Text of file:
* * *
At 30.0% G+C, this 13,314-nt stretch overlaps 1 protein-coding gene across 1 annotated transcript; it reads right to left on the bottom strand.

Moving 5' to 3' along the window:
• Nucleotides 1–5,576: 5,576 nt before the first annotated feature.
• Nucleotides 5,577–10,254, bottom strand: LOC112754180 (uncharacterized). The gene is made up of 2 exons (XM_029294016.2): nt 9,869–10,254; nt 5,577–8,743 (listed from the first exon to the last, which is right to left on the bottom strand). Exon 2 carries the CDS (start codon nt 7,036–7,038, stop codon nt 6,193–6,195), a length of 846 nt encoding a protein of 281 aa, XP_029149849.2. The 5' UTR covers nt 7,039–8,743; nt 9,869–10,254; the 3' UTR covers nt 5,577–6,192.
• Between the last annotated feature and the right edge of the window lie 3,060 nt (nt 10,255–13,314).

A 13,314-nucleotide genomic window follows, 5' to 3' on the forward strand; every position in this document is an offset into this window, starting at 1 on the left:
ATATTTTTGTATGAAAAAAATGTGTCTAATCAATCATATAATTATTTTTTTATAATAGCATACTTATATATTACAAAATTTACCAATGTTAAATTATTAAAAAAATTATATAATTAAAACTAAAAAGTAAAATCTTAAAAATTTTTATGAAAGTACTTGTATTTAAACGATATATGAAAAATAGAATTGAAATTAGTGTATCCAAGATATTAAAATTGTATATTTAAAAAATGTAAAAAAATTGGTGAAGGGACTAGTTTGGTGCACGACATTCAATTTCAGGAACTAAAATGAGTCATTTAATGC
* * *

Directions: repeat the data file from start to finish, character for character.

At 30.0% G+C, this 13,314-nt stretch overlaps 1 protein-coding gene across 1 annotated transcript; it reads right to left on the bottom strand.

Moving 5' to 3' along the window:
• Nucleotides 1–5,576: 5,576 nt before the first annotated feature.
• Nucleotides 5,577–10,254, bottom strand: LOC112754180 (uncharacterized). The gene is made up of 2 exons (XM_029294016.2): nt 9,869–10,254; nt 5,577–8,743 (listed from the first exon to the last, which is right to left on the bottom strand). Exon 2 carries the CDS (start codon nt 7,036–7,038, stop codon nt 6,193–6,195), a length of 846 nt encoding a protein of 281 aa, XP_029149849.2. The 5' UTR covers nt 7,039–8,743; nt 9,869–10,254; the 3' UTR covers nt 5,577–6,192.
• Between the last annotated feature and the right edge of the window lie 3,060 nt (nt 10,255–13,314).

A 13,314-nucleotide genomic window follows, 5' to 3' on the forward strand; every position in this document is an offset into this window, starting at 1 on the left:
ATATTTTTGTATGAAAAAAATGTGTCTAATCAATCATATAATTATTTTTTTATAATAGCATACTTATATATTACAAAATTTACCAATGTTAAATTATTAAAAAAATTATATAATTAAAACTAAAAAGTAAAATCTTAAAAATTTTTATGAAAGTACTTGTATTTAAACGATATATGAAAAATAGAATTGAAATTAGTGTATCCAAGATATTAAAATTGTATATTTAAAAAATGTAAAAAAATTGGTGAAGGGACTAGTTTGGTGCACGACATTCAATTTCAGGAACTAAAATGAGTCATTTAATGC